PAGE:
Conversations with Maggie Gallagher

First published at on April 23, 2010

Maggie Gallagher has announced that she is stepping down as president of the National Organization for Marriage (NOM), adding that she will remain on NOM’s executive board while pursuing future projects, including a book with me, “Debating Same-Sex Marriage,” for Oxford University Press.

This prompted some surprised e-mails from friends who hadn’t heard about the book: “You’re doing WHAT with WHOM?” You would think she had announced that we were planning on spending the next few months braiding each other’s hair and painting our toenails.

Here’s the deal: Maggie and I will each write a long essay aiming to give the most powerful possible statement of our respective positions; we will then each write a rebuttal to the other’s essay. We will exchange drafts with each other (and no doubt, with various colleagues); the book will contain the finished versions of our two essays and rebuttals.

Why do a book debating Maggie Gallagher? The main reason is that I think she’s wrong—badly wrong, wrong in ways that hurt real individuals and real families—and I want to refute her.

Why “dignify” Maggie Gallagher with a platform for her pernicious views? Because, like it or not, those views are still shared by the majority of voters, in every single state in which marriage equality has been put to the ballot. You may call Maggie Gallagher a right-wing fringe lunatic all you like, but her side is winning plenty of battles, even while it is slowly losing the war.

I’m doing this book because I’d like to speed up that loss, not because I’m trying “to justify profiting from the suffering of others,” as one blog commenter put it. (Incidentally, academic-press books seldom turn a profit for their authors.) Yes, Maggie’s popularity on the right will sell books, but that also lets me make the case for equality before people I wouldn’t otherwise reach. Some of those people will have gay sons and daughters.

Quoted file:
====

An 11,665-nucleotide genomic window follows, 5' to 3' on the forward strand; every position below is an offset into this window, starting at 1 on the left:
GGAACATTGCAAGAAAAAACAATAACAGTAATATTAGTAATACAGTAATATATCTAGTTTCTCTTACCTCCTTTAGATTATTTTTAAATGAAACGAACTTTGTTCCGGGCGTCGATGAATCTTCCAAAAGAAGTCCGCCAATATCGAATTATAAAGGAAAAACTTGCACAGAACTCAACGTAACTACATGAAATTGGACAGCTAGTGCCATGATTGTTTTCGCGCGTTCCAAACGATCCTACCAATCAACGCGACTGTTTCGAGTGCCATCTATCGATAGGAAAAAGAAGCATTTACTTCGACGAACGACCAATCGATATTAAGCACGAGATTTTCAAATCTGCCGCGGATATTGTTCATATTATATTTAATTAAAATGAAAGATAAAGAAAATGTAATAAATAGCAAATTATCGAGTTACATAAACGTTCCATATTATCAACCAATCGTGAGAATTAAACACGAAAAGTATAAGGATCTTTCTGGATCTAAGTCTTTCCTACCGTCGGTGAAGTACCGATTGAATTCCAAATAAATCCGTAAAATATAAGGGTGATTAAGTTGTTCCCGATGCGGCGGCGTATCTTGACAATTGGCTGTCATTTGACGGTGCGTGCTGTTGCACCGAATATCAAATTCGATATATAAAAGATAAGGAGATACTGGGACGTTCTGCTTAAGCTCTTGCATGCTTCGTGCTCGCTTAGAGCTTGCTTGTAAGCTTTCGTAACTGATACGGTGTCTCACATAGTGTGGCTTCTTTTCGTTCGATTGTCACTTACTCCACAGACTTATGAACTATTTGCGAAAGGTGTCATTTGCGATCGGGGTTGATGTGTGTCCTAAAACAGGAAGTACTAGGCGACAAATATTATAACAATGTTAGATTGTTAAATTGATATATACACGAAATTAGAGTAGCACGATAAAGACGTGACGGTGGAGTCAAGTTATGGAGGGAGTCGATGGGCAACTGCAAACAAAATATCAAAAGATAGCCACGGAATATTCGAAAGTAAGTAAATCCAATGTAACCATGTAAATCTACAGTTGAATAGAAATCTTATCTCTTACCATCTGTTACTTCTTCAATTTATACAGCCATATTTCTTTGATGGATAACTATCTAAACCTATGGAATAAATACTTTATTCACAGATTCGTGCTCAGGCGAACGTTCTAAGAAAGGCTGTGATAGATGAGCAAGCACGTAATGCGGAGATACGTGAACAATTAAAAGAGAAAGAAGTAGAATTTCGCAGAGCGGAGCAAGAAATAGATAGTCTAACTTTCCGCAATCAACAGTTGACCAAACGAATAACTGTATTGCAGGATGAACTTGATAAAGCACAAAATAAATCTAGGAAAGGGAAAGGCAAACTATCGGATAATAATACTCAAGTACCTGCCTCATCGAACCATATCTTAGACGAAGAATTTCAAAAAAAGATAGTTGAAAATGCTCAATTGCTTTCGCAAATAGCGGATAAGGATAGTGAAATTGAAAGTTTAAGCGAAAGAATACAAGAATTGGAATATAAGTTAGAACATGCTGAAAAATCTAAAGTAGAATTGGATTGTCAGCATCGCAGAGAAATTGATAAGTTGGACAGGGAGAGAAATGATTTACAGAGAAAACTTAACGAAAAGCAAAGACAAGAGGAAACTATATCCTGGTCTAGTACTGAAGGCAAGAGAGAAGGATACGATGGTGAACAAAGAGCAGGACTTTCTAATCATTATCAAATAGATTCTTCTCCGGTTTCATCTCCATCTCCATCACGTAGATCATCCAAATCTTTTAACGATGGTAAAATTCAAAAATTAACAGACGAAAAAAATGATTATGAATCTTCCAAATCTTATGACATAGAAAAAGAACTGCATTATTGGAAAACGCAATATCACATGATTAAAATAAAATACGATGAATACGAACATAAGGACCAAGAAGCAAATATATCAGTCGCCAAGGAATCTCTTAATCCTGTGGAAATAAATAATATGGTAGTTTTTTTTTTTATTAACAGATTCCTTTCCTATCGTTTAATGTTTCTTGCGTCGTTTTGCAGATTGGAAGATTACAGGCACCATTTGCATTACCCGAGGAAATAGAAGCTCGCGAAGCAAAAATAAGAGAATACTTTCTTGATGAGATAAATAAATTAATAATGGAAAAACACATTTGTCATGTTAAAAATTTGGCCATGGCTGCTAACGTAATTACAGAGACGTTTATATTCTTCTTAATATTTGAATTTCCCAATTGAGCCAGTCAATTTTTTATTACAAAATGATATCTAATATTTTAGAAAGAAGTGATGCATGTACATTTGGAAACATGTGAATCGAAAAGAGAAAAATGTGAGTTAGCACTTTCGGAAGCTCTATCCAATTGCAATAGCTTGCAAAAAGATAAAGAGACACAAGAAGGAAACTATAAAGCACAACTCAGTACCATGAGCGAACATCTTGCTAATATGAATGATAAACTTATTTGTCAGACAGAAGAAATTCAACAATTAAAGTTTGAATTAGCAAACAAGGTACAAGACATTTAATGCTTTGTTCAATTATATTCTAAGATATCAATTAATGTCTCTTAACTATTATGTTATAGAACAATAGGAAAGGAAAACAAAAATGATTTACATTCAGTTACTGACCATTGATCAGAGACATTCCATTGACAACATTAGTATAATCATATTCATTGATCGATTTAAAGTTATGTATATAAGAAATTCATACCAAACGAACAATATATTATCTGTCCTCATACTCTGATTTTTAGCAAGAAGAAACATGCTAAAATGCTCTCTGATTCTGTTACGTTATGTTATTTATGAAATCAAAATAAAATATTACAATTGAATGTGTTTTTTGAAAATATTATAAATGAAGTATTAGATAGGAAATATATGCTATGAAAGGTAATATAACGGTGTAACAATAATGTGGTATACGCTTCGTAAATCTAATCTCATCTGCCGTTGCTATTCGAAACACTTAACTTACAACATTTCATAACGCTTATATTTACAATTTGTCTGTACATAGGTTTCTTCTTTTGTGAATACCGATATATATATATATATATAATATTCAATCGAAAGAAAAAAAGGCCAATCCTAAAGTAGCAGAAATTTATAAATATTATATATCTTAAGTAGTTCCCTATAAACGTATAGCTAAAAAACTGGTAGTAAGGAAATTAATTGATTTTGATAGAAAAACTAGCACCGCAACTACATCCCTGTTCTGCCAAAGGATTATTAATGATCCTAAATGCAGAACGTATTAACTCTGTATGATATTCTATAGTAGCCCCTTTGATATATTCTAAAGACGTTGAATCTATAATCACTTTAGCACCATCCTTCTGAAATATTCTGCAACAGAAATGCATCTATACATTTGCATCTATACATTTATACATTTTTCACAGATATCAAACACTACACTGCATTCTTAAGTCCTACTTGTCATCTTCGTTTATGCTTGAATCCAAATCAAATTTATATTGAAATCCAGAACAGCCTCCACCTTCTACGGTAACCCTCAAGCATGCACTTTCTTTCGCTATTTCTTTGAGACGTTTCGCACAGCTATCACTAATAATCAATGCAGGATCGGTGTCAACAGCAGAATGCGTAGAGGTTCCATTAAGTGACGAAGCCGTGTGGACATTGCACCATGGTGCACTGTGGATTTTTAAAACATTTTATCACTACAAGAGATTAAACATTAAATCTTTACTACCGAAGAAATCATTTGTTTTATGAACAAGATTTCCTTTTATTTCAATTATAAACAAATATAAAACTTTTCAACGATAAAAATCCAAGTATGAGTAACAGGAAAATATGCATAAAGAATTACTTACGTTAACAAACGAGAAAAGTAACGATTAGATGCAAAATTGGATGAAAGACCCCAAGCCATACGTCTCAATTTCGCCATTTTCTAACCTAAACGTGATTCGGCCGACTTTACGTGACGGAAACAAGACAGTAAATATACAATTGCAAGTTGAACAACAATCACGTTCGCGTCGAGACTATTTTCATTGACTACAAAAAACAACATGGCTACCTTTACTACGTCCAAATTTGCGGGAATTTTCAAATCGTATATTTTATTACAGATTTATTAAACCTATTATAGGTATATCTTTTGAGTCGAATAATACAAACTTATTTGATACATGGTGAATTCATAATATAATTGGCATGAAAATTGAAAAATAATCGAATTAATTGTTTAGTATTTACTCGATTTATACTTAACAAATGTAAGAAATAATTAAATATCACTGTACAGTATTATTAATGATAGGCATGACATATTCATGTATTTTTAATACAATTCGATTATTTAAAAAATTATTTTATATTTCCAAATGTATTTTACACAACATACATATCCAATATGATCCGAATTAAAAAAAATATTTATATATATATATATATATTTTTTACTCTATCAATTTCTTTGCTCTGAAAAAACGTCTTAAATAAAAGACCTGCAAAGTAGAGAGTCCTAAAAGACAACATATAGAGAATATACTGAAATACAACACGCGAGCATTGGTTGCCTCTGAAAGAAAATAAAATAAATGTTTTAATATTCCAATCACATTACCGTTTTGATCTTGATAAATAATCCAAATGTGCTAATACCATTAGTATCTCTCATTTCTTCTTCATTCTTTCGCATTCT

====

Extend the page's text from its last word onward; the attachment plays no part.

I don’t debate Maggie or other professional gay-rights opponents mainly to win them over. I do it to win over the moveable middle. I aim to give them, in the words of John Stuart Mill, “the clearer perception and livelier perception of truth, produced by its collision with error.” There’s something valuable about forcing people to defend their views in writing in a sustained way.

In the process, I aim to build relationships with people, including our opponents. Sure, I’m a philosopher, and I believe in the power of ideas. But opposition to our lives is not ultimately based in logic, and it’s not ultimately going to be won on logic (even while logic plays an essential role). It’s going to be won as our adversaries get to know us and thus find it increasingly difficult to turn a blind eye to our fundamental needs and interests.

Meanwhile, both sides need to stop pretending that we’ve got the other completely figured out. We don’t.

I’ve known Maggie by e-mail for years, but we’ve only met in-person twice. The first time was for a marriage forum in New York. The second was for a debate in Oregon. Unexpectedly we encountered each other on a connecting flight in Salt Lake City, and we sat together on the plane. At one point I showed her a picture of my partner Mark, displaying the broad, welcoming smile that is his trademark.

“I can see why you call him home,” she said.

At first I misunderstood her. “I don’t need to call home,” I answered. “I just talked to him.”

“No—I can see why you call HIM home. He’s ‘home’ for you,” Maggie replied.

You might wonder how someone who “gets” that Mark is “home” for me can spend her life fighting my right to marry him. You might conclude she’s just being a hypocrite, “profiting from the suffering of others.” As I’ve said many times (and will continue saying), Maggie’s work harms real individuals and real families.

But you could also—at least, if you knew Maggie as I do—keep the conversation going, pressing her directly on some of these points. And that’s what intend to do.